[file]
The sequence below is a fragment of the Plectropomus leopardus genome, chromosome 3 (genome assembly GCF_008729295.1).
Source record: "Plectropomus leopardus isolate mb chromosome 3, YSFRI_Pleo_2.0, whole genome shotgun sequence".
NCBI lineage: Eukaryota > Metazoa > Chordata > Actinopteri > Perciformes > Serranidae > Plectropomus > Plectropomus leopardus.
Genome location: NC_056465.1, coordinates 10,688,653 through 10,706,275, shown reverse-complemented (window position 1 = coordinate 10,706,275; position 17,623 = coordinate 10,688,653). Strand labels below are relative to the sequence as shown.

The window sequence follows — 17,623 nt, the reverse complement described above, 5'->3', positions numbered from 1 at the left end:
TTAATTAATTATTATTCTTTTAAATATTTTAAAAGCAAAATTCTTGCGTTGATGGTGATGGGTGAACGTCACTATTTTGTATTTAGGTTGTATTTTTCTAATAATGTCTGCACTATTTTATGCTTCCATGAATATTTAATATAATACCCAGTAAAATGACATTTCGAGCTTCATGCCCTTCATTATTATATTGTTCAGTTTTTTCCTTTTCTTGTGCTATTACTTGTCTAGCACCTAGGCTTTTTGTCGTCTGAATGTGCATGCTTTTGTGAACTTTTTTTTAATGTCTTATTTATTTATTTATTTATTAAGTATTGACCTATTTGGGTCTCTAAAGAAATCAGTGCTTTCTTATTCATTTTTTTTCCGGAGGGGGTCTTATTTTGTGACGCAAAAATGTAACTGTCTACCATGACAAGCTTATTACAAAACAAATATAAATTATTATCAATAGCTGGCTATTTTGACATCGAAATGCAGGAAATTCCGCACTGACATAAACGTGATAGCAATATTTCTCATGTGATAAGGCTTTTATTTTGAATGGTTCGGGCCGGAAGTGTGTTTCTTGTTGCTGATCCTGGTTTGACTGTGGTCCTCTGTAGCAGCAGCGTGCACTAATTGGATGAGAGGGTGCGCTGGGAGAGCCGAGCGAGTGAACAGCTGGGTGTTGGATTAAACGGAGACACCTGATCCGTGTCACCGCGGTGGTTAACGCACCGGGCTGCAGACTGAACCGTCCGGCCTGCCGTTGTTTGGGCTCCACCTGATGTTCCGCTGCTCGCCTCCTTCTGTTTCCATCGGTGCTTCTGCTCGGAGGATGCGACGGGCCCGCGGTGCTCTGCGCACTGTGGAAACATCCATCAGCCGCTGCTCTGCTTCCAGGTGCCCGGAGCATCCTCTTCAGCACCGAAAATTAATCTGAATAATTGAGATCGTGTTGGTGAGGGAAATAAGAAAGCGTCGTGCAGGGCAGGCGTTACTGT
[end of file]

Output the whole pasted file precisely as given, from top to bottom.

The sequence below is a fragment of the Plectropomus leopardus genome, chromosome 3 (genome assembly GCF_008729295.1).
Source record: "Plectropomus leopardus isolate mb chromosome 3, YSFRI_Pleo_2.0, whole genome shotgun sequence".
NCBI lineage: Eukaryota > Metazoa > Chordata > Actinopteri > Perciformes > Serranidae > Plectropomus > Plectropomus leopardus.
Genome location: NC_056465.1, coordinates 10,688,653 through 10,706,275, shown reverse-complemented (window position 1 = coordinate 10,706,275; position 17,623 = coordinate 10,688,653). Strand labels below are relative to the sequence as shown.

The window sequence follows — 17,623 nt, the reverse complement described above, 5'->3', positions numbered from 1 at the left end:
TTAATTAATTATTATTCTTTTAAATATTTTAAAAGCAAAATTCTTGCGTTGATGGTGATGGGTGAACGTCACTATTTTGTATTTAGGTTGTATTTTTCTAATAATGTCTGCACTATTTTATGCTTCCATGAATATTTAATATAATACCCAGTAAAATGACATTTCGAGCTTCATGCCCTTCATTATTATATTGTTCAGTTTTTTCCTTTTCTTGTGCTATTACTTGTCTAGCACCTAGGCTTTTTGTCGTCTGAATGTGCATGCTTTTGTGAACTTTTTTTTAATGTCTTATTTATTTATTTATTTATTAAGTATTGACCTATTTGGGTCTCTAAAGAAATCAGTGCTTTCTTATTCATTTTTTTTCCGGAGGGGGTCTTATTTTGTGACGCAAAAATGTAACTGTCTACCATGACAAGCTTATTACAAAACAAATATAAATTATTATCAATAGCTGGCTATTTTGACATCGAAATGCAGGAAATTCCGCACTGACATAAACGTGATAGCAATATTTCTCATGTGATAAGGCTTTTATTTTGAATGGTTCGGGCCGGAAGTGTGTTTCTTGTTGCTGATCCTGGTTTGACTGTGGTCCTCTGTAGCAGCAGCGTGCACTAATTGGATGAGAGGGTGCGCTGGGAGAGCCGAGCGAGTGAACAGCTGGGTGTTGGATTAAACGGAGACACCTGATCCGTGTCACCGCGGTGGTTAACGCACCGGGCTGCAGACTGAACCGTCCGGCCTGCCGTTGTTTGGGCTCCACCTGATGTTCCGCTGCTCGCCTCCTTCTGTTTCCATCGGTGCTTCTGCTCGGAGGATGCGACGGGCCCGCGGTGCTCTGCGCACTGTGGAAACATCCATCAGCCGCTGCTCTGCTTCCAGGTGCCCGGAGCATCCTCTTCAGCACCGAAAATTAATCTGAATAATTGAGATCGTGTTGGTGAGGGAAATAAGAAAGCGTCGTGCAGGGCAGGCGTTACTGT